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For the treatment of sciatica, your doctor will typically consider options to increase mobility and reduce pain. Muscle relaxants may also be prescribed if over-the-counter medications alone are not sufficient. Your doctor is also likely to recommend physical therapy. If conservative treatment is not effective, surgical options such as microdiscectomy or laminectomy may be considered.

5- Nerve compression

A pinched nerve in the hip or back can cause lower back and hip pain. Nerve compression usually comes with severe pain and numbness. For example, nerve compression in the upper back can cause numbness in the fingers. Sometimes it can be defined as pain that radiates from the waist to the hip .

Nerve compression is often due to inflammation caused by muscle tears, injuries, or pulling on muscles. In some cases, scar tissue from old injuries begins to build up and put pressure on the nerves.

Treatment for nerve compression usually involves resting until the pain and discomfort subside. However, sometimes glucocorticoid injections and some oral medications can also help with lower back and hip pain caused by nerve compression.

6- Diabetic neuropathy

Diabetic neuropathy is a condition caused by advanced diabetes that affects the nerves in the legs, feet, hips and buttocks . Symptoms include weakening of the leg muscles, weakness in the leg muscles, and severe, chronic pain in the hips, legs, and feet.

Treatment for diabetic neuropathy includes monitoring and good control of blood sugar, as well as physical therapy and rest.

7- Ankylosing spondylitis

Ankylosing spondylitis is a type of arthritis that specifically affects the spine. It causes inflammation in a severe spinal vertebra that can cause debilitating pain in the back area.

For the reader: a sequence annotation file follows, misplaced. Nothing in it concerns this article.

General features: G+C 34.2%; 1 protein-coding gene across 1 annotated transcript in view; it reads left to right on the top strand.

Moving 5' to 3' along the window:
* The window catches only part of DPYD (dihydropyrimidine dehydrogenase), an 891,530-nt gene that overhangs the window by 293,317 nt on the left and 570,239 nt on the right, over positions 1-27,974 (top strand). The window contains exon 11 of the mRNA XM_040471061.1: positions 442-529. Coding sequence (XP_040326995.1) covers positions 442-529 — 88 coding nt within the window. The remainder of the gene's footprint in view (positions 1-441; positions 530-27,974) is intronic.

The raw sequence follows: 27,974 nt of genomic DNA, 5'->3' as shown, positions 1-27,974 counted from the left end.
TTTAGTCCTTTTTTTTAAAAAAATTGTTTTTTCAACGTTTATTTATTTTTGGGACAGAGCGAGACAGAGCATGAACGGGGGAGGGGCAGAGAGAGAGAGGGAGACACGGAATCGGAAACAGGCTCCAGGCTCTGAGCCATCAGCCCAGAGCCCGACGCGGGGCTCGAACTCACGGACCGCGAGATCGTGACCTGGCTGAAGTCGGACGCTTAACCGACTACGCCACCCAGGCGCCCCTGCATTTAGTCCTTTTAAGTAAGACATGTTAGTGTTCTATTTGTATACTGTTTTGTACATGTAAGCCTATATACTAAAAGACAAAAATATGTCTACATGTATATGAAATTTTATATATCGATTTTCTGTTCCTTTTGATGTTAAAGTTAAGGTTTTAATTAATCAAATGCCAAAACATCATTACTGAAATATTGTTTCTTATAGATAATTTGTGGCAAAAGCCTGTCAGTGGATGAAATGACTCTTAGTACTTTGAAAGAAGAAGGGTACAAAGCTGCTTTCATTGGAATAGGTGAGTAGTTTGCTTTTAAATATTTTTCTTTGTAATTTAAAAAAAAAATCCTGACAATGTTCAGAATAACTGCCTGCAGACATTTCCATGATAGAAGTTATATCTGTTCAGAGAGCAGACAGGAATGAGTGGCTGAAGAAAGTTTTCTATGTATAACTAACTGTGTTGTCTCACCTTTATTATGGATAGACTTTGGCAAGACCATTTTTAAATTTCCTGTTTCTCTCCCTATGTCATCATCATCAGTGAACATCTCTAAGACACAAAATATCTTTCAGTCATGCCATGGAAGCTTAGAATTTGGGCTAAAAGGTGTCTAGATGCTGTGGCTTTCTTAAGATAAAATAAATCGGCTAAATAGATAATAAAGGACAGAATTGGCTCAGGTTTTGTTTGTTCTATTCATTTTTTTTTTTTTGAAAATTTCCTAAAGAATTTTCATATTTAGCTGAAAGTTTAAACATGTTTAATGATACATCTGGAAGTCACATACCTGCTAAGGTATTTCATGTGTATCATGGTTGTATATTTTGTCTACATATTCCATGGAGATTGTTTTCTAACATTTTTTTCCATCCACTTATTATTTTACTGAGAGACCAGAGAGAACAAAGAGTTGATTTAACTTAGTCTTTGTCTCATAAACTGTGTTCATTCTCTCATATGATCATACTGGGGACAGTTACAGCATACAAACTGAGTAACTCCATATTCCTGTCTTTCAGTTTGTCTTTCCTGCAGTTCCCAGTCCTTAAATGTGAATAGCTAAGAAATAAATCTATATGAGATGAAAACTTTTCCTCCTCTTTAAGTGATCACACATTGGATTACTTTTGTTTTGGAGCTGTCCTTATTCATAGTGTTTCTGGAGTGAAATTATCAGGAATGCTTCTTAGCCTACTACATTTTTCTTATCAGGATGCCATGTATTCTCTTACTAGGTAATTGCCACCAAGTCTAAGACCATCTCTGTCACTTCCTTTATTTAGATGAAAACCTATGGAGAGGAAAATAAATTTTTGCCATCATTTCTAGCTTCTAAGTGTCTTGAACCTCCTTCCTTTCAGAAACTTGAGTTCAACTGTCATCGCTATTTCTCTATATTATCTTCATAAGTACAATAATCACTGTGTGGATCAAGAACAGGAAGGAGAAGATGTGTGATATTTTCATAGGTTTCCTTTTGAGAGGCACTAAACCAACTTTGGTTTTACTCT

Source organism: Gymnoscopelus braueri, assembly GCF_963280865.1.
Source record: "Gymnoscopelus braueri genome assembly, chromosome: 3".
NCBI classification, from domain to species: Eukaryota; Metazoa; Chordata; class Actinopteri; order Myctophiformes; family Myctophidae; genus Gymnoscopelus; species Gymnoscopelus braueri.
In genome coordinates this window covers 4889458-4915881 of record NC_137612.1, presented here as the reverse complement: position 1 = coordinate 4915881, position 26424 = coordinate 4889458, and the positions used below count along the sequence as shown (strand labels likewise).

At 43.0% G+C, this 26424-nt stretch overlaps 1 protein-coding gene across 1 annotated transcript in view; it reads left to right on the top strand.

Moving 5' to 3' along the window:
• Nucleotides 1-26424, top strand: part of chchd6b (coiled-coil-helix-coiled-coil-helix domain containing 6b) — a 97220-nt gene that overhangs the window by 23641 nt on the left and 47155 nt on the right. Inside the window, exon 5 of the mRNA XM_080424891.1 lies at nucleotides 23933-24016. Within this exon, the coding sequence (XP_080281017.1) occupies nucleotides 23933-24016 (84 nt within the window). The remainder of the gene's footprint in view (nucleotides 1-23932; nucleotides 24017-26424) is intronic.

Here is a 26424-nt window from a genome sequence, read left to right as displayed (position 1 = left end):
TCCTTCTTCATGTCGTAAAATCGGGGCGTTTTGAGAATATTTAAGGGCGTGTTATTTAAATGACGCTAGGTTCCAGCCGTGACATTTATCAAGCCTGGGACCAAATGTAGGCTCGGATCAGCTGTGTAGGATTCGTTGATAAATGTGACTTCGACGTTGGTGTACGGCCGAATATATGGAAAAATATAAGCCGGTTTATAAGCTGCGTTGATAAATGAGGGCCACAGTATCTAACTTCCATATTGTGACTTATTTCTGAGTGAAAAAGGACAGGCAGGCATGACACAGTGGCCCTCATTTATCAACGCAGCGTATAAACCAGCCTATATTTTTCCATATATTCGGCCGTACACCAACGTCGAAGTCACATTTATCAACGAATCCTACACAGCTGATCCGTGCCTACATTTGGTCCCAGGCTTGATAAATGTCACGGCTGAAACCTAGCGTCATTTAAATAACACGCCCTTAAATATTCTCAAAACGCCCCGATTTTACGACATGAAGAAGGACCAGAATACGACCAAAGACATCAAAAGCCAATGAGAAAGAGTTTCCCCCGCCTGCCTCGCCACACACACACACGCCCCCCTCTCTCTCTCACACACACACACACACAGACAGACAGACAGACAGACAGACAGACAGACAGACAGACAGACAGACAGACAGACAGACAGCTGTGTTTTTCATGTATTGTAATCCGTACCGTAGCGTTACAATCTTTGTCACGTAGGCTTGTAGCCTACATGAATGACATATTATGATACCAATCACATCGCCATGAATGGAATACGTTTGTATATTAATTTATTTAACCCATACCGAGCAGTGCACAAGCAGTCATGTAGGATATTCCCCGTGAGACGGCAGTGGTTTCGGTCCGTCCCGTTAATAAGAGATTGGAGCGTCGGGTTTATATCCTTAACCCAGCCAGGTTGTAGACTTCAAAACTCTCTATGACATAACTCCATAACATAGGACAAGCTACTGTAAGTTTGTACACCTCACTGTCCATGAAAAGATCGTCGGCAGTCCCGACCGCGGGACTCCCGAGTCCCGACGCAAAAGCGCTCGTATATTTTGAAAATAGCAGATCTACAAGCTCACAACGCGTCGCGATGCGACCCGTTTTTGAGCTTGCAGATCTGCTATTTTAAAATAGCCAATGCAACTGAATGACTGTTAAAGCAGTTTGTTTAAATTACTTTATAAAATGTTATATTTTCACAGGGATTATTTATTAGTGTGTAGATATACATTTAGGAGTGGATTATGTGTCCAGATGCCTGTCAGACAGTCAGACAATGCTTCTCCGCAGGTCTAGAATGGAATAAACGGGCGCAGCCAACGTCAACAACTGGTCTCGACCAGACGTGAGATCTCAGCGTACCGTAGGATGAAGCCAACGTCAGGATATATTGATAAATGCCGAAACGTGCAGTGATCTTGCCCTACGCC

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This condition can cause inflammation, pain and stiffness not only in the spine but also in the ribs, shoulders, rib cage, hands and feet. Symptoms include mild back and hip pain, stiffness and lack of movement in the hips, back, and legs, loss of appetite, fever, and general malaise. Pain can sometimes be described as pain that radiates from the right or left hip to the leg .

Ankylosing spondylitis treatment includes physical therapy, medication, hot and cold compresses, and exercises that reinforce good posture.

8- Herniated disc

A herniated disc can cause sciatica-like pain symptoms that radiate from the lower back down to the legs and calves. It can also cause buttock and coccyx pain and numbness in the right or left leg.

Typical symptoms include lower back and hip pain, feeling of muscle weakness in the legs, sciatic nerve pain, pain in the hind leg muscles, tingling in the leg nerves and pain behind the knees.

Herniated disc treatment options include ice and heat compression therapy, anti-inflammatory medications, pain relievers, exercise, physical therapy, steroids to reduce inflammation, and sometimes surgery.

As a result

Back and hip pain is a common ailment. While most of the time it is not a sign of a serious condition, it can sometimes be a symptom of more serious medical conditions. If your pain gets worse or is accompanied by other irregular symptoms, you should see your doctor.

You and your doctor can evaluate together the best course of treatment to help you cope with your pain and improve your condition.